Marcus Swan is a designer working at ZERO-G. He is a lover a type and specialises in typographic solutions for web and print.
This was the second of the Typography Ireland talks that we have attended, and the first one we've recorded. This talk centers around the evolving nature of language, and the growing medium that is the Txt Msg.
More specifically how people communicate quickly through the art of text messages. Personally feelings regarding the deterioration of the English language aside, it is amazing to consider how the text message has breached through to modern life is such a short space of time.
Today the text is most widely used mobile data service. Irish people send an average 114 messages per person per month, this equates to 1.4billion texts per quarter (thank you Wikipedia). In the Uk they top over a billion messages per week. I myself, feel a little left out. I doubt I send more than 100 messages a year.
Marcus talks about the actual nature of the text. How it can be used, and misused socially. That there is a certain secrecy involved. "When your phone goes off, everyone knows that you have received a message, but nobody knows what the context of that message is". He points out that social boundaries don't really exist in text message (using the example of Kevin Federline getting dumped live on Tv by Britney Spears).
He then goes on to discuss the reasons behind the rise of text speak. That initially, because of the limitations of the phones and networks, you were only able to send 140 bytes (160 characters). This lead to people being creative with their words, abbreviating words as a means of fitting more in. This in turn, led to a faster exchange of messages. Instead of having to consider punctuation and spelling, people were beginning to write everything phonetically.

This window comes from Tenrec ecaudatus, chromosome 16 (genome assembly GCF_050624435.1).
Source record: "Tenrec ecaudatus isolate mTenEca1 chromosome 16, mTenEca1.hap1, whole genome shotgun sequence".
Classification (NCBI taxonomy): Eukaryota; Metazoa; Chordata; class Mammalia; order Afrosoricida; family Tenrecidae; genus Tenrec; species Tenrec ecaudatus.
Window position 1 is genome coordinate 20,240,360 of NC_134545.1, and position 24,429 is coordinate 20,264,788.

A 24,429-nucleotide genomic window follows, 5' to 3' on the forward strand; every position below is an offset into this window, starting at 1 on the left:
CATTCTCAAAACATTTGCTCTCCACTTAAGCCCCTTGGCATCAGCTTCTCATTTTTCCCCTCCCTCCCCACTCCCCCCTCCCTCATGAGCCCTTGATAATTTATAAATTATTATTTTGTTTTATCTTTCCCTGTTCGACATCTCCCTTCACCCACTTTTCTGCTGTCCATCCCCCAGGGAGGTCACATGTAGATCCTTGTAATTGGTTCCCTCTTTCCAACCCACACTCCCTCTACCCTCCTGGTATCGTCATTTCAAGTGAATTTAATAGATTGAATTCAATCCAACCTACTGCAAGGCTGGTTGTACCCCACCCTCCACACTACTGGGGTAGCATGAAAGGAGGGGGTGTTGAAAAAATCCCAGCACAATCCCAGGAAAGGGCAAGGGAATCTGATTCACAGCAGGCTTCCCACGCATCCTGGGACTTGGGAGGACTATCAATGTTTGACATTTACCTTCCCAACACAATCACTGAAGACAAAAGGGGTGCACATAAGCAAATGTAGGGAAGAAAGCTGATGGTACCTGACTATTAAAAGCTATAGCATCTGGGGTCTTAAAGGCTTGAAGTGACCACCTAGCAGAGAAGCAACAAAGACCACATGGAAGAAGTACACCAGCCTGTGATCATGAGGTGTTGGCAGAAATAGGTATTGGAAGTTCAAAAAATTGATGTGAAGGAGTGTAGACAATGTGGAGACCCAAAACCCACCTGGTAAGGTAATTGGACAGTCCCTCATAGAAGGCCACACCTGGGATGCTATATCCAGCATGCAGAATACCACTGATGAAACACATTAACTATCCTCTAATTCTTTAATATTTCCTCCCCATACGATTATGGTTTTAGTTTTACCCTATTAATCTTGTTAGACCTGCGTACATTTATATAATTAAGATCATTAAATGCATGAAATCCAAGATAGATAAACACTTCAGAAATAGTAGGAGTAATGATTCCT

Occasionally, you might even get the dreaded cryptic sentence. Eg. TTYL = Talk to you later. BRB = Be right back. Marcus mentions that predictive text has actually affected the use, and meaning, of certain words in everyday life. How the word book, has become synonymous with the word cool, due to book appearing before cool in predictive text.
There are people, who counter the claim that the text culture is damaging the English language. In the book "Txtng: The Gr8 Db8", linguistic David Crystal reminds us that people have been abbreviating for decades, and that sending text messages actually improves literacy. That it affords more opportunity of engagement by exposing people to the language through reading and writing, and that in order to send a text, you need to know how to spell in the first place.
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